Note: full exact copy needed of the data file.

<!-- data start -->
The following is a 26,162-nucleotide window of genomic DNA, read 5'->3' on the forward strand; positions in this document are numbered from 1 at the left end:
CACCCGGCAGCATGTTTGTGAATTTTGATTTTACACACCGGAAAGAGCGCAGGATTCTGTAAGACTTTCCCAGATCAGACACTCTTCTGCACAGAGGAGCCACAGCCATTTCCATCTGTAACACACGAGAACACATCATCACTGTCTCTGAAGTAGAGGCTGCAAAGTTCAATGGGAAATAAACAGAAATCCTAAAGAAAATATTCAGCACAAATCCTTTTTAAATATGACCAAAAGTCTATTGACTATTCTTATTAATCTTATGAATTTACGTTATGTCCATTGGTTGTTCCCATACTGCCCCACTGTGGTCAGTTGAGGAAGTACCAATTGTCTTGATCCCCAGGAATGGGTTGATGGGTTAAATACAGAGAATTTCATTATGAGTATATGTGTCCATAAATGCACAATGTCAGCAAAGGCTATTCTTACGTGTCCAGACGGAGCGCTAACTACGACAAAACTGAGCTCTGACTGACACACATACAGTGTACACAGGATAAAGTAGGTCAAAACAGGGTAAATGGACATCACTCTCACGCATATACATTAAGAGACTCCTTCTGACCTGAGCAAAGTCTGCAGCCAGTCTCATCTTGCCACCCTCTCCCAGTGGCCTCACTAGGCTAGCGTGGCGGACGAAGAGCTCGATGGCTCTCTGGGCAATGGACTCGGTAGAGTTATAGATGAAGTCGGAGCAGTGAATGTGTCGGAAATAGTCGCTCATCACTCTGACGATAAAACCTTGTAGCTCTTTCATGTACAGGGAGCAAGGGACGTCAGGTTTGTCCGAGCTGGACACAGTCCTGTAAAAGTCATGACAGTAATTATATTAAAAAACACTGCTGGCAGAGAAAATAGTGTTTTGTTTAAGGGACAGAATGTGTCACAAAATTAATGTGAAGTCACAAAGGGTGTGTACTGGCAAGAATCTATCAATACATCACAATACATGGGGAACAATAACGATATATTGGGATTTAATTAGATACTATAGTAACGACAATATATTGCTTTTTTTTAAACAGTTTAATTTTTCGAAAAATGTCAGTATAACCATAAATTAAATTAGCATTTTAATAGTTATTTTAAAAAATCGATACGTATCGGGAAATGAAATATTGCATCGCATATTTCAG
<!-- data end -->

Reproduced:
The following is a 26,162-nucleotide window of genomic DNA, read 5'->3' on the forward strand; positions in this document are numbered from 1 at the left end:
CACCCGGCAGCATGTTTGTGAATTTTGATTTTACACACCGGAAAGAGCGCAGGATTCTGTAAGACTTTCCCAGATCAGACACTCTTCTGCACAGAGGAGCCACAGCCATTTCCATCTGTAACACACGAGAACACATCATCACTGTCTCTGAAGTAGAGGCTGCAAAGTTCAATGGGAAATAAACAGAAATCCTAAAGAAAATATTCAGCACAAATCCTTTTTAAATATGACCAAAAGTCTATTGACTATTCTTATTAATCTTATGAATTTACGTTATGTCCATTGGTTGTTCCCATACTGCCCCACTGTGGTCAGTTGAGGAAGTACCAATTGTCTTGATCCCCAGGAATGGGTTGATGGGTTAAATACAGAGAATTTCATTATGAGTATATGTGTCCATAAATGCACAATGTCAGCAAAGGCTATTCTTACGTGTCCAGACGGAGCGCTAACTACGACAAAACTGAGCTCTGACTGACACACATACAGTGTACACAGGATAAAGTAGGTCAAAACAGGGTAAATGGACATCACTCTCACGCATATACATTAAGAGACTCCTTCTGACCTGAGCAAAGTCTGCAGCCAGTCTCATCTTGCCACCCTCTCCCAGTGGCCTCACTAGGCTAGCGTGGCGGACGAAGAGCTCGATGGCTCTCTGGGCAATGGACTCGGTAGAGTTATAGATGAAGTCGGAGCAGTGAATGTGTCGGAAATAGTCGCTCATCACTCTGACGATAAAACCTTGTAGCTCTTTCATGTACAGGGAGCAAGGGACGTCAGGTTTGTCCGAGCTGGACACAGTCCTGTAAAAGTCATGACAGTAATTATATTAAAAAACACTGCTGGCAGAGAAAATAGTGTTTTGTTTAAGGGACAGAATGTGTCACAAAATTAATGTGAAGTCACAAAGGGTGTGTACTGGCAAGAATCTATCAATACATCACAATACATGGGGAACAATAACGATATATTGGGATTTAATTAGATACTATAGTAACGACAATATATTGCTTTTTTTTAAACAGTTTAATTTTTCGAAAAATGTCAGTATAACCATAAATTAAATTAGCATTTTAATAGTTATTTTAAAAAATCGATACGTATCGGGAAATGAAATATTGCATCGCATATTTCAG